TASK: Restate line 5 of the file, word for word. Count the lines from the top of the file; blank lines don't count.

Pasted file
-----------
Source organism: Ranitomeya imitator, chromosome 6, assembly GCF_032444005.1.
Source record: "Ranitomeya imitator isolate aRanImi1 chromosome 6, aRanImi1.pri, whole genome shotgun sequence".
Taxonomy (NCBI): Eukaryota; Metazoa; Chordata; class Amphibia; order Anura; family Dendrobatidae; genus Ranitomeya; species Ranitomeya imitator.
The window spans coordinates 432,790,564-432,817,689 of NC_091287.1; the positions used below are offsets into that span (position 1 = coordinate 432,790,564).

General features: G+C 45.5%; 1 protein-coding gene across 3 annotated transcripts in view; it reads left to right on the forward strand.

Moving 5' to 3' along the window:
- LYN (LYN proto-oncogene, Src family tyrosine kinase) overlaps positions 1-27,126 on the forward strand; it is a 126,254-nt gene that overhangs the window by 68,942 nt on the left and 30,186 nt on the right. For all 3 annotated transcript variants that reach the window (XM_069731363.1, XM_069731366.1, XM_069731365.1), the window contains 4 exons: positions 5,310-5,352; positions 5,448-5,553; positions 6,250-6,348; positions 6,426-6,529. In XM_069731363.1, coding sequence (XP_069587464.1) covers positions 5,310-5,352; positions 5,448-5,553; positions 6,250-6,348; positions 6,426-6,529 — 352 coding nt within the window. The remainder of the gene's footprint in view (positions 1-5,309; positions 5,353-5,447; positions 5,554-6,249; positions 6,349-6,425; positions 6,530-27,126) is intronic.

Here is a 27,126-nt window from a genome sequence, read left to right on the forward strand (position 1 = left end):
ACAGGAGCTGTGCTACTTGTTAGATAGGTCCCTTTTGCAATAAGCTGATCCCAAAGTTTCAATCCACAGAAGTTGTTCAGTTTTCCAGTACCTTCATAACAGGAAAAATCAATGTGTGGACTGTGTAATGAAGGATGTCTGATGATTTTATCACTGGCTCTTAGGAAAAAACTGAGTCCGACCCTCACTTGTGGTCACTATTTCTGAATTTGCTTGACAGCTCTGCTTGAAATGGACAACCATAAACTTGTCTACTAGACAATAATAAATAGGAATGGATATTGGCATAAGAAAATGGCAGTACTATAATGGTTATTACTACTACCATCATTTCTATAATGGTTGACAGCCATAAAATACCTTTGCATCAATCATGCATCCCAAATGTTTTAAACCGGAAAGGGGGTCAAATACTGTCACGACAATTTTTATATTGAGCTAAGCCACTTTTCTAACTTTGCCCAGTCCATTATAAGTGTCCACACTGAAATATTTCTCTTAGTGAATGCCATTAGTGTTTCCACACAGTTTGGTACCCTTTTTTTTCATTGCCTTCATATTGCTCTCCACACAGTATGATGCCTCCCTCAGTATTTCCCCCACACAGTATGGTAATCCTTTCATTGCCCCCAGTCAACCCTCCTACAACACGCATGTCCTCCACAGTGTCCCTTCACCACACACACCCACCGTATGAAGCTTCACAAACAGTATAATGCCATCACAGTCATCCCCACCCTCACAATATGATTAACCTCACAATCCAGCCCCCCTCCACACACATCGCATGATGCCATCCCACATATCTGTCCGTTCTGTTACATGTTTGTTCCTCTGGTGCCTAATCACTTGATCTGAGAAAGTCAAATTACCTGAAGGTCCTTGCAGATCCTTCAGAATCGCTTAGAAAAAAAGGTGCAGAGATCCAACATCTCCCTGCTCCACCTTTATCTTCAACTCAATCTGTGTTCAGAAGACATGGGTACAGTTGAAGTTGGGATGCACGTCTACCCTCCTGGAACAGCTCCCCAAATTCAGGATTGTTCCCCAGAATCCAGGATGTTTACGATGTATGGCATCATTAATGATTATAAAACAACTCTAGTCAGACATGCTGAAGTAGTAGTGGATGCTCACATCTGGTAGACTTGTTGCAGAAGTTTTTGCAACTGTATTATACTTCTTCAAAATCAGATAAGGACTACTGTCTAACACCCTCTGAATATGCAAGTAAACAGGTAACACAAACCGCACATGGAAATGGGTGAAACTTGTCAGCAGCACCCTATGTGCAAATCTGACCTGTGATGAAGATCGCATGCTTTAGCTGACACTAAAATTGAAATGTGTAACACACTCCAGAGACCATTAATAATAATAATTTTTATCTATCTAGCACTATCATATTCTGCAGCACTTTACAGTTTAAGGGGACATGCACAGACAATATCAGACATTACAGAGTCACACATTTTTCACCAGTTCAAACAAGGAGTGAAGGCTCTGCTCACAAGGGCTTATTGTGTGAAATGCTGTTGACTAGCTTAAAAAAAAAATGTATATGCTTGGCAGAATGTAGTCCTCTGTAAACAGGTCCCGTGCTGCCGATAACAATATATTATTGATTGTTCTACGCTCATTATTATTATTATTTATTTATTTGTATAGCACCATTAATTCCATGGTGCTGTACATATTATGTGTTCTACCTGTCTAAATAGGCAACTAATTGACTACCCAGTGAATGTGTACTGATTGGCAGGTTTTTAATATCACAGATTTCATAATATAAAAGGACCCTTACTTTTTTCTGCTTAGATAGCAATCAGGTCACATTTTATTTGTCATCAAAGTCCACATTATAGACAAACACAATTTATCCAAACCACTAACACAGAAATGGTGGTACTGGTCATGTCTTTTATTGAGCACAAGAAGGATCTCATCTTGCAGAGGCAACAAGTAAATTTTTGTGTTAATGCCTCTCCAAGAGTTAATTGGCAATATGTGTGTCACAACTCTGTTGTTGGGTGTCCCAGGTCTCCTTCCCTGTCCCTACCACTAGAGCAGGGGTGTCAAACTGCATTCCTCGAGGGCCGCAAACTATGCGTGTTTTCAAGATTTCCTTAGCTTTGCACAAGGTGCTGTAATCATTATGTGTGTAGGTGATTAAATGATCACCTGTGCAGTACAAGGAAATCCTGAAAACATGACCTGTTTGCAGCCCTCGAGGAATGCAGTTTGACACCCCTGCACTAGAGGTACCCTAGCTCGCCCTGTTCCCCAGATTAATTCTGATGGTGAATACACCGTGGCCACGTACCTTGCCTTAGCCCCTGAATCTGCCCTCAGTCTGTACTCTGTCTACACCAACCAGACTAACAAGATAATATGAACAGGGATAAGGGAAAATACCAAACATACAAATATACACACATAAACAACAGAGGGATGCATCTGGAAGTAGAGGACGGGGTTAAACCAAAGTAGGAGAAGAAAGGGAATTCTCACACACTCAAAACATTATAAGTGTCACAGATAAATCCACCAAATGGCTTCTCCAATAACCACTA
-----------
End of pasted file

General features: G+C 45.5%; 1 protein-coding gene across 3 annotated transcripts in view; it reads left to right on the forward strand.